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In the Counselor's Office - Part 4 - Writing the Full Disclosure

Burris shares what it was like to write his full disclosure letter:

“Randy, this week I would like you to write out your entire sexual history from as far back as you can remember. When you come in with your wife next week, I will ask that you read it aloud to us and we will discuss what comes next. The more truthful you are with yourself and us, the better.”

I felt overwhelmed because I knew I had an extensive sexual history.

I felt skeptical about writing it, wondering if it would even help. But I was convinced I had nothing to lose, so on that fourth day I came home from work and plopped down on the couch to get busy writing. 

When I first began to write, the history poured out onto the computer screen quite easily. But something happened when I came to a particularly bad season in my life where I gained a ton of sexual knowledge. It started around the time I was nineteen years old and I couldn’t help but wonder, had those explorative years not happened, what might have I been spared?

I felt guilty for giving away all of my sexual curiosity when I could have saved it for my wife. Something I hadn’t thought about before.

Because I work full time, and wanted a chance to really sit and ponder every detail of my history, the letter took me three days to write. I felt thankful once I finished because I had this sense of being at rock bottom and hoped for a chance to start over. Of course, that feeling changed the day I was scheduled to read it aloud in the counselor’s office.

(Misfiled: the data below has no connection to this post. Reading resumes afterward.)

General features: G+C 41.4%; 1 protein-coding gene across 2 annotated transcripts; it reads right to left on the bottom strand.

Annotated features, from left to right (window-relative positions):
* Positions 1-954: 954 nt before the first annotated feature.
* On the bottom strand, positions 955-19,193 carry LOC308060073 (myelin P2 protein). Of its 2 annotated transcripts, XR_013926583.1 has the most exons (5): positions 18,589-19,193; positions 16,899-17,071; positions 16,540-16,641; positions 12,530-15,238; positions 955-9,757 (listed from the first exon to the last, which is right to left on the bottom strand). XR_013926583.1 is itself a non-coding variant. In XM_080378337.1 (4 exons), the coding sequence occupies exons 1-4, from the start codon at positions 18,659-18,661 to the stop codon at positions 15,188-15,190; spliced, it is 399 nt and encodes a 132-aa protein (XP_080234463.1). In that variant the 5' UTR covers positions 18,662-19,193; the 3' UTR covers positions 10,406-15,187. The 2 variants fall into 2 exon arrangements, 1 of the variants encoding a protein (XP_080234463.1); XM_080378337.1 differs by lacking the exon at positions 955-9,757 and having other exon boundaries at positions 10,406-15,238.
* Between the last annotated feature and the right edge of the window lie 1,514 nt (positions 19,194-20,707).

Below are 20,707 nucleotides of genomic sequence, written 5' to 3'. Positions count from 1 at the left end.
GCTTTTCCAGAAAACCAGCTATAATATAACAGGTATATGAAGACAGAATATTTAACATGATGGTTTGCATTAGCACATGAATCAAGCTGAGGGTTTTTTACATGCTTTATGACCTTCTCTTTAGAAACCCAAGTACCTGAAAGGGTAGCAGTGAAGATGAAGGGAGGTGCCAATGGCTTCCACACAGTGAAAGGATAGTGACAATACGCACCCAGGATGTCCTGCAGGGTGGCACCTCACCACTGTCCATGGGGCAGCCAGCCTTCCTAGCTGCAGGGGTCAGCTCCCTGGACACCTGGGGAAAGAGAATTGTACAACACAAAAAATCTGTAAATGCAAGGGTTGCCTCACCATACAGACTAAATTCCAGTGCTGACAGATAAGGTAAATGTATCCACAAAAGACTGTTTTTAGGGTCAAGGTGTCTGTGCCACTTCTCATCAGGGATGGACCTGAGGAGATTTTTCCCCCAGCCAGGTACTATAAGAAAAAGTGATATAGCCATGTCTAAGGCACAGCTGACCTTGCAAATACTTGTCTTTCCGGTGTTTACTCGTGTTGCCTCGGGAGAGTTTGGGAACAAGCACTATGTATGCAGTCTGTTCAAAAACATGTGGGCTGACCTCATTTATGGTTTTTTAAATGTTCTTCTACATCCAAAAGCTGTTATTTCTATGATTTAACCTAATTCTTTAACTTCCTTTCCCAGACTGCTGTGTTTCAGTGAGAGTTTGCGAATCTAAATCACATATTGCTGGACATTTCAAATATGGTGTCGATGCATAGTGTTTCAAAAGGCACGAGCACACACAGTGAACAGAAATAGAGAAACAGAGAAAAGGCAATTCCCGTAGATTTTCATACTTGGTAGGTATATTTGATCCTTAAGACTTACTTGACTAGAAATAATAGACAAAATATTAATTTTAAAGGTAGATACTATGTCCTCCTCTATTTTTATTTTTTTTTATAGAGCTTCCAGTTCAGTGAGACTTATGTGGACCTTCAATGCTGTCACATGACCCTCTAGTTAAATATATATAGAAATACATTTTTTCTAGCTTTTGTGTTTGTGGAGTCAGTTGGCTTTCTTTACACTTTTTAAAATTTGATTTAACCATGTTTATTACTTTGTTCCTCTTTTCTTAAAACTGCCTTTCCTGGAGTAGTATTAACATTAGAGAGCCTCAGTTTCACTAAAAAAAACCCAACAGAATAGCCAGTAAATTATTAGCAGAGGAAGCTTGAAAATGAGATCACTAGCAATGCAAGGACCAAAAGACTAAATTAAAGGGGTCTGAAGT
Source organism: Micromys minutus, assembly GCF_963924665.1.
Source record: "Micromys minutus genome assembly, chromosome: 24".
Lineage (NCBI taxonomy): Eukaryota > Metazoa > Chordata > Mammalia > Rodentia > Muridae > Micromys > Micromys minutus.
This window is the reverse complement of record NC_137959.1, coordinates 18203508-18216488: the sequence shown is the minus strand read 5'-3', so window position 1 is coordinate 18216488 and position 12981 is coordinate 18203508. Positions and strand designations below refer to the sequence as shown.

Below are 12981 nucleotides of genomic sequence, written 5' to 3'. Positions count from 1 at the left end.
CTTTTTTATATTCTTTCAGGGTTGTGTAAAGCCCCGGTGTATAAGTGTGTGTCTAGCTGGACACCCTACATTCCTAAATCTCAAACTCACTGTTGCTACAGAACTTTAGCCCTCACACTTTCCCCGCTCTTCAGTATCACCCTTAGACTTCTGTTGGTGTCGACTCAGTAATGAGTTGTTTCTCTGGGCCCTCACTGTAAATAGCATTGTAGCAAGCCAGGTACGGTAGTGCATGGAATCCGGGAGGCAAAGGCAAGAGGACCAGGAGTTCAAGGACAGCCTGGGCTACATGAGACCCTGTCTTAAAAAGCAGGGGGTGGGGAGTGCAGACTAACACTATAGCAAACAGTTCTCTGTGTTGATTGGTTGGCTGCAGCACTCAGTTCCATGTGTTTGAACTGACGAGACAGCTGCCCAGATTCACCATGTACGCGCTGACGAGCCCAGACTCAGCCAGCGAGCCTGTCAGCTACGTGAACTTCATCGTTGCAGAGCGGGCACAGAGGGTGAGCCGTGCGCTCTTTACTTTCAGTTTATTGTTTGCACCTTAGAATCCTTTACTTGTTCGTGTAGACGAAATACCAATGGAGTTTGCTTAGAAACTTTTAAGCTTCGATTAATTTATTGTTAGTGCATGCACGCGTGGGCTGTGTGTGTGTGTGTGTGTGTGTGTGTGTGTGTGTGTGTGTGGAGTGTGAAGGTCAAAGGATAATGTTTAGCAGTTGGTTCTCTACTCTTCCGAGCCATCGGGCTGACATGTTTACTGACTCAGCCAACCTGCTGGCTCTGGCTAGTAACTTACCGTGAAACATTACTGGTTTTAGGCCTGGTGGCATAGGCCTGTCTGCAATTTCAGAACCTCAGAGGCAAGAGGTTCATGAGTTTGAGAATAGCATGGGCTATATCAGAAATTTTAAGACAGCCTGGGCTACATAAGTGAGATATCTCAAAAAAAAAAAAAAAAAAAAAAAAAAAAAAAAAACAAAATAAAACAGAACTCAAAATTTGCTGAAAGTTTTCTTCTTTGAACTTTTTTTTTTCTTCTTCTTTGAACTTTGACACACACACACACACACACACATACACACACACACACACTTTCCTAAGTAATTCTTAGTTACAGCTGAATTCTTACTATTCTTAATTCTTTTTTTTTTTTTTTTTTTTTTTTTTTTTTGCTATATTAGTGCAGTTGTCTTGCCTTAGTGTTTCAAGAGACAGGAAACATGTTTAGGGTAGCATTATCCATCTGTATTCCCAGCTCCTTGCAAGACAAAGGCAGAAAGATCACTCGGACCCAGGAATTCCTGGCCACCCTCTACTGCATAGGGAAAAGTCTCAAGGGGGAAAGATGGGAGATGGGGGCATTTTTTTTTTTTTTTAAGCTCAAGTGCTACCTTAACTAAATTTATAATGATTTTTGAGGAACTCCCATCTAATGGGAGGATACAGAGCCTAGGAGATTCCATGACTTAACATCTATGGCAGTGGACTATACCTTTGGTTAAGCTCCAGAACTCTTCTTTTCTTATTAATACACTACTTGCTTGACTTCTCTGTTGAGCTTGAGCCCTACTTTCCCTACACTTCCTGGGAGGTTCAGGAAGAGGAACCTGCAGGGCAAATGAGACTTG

As I sat down in the chair I felt scared as I began to read the letter aloud.

I was nervous, wondering if I was going to get an opportunity to make things right with my wife. In one aspect I reasoned that losing my marriage might be an easy out. But I couldn’t shake that losing her would not be easy because my wife and kids make up so much of who I am; losing them would mean losing half of myself. 

Despite the tears of sadness, shame, guilt and inferiority, I finished reading the letter. I glanced to see the look on my wife’s face, instinctively wanting to distance myself from the pain I caused. Instead, I leaned into the truth of who I really was. 

I hadn’t done that before.

It seems that in this moment (and possibly at the cost of my marriage) I was freed from living an exhausting double life. Everything was out in the open. Although this pain was not going to rewrite my history, it was going to drive me to repentance, and give me the choice to walk in the light of truth from here on forward. Now the scary question; would my wife decide to stay married to me? Could she ever forgive me for betraying her so badly? 

Could anyone possibly love me after knowing everything I had locked away?

The counselor turned to my wife, and declared;

“You have the right to know everything your husband is doing. The ball is in your court and I would like you to come up with a list of boundaries and expectations for your husband that will help you feel safe. Anything goes. Here is a list of ideas and you can add anything you want.” 

As we walked out the office that day with a homework assignment out of my control, I had this sense that walking in the light from here on forward was about to test me in ways I never knew possible.

And this is where I step back and let her share the list she came up with. 

”But if we are living in the light, as God is in the light, then we have fellowship with each other, and the blood of Jesus, his Son, cleanses us from all sin. (1 John 1:7)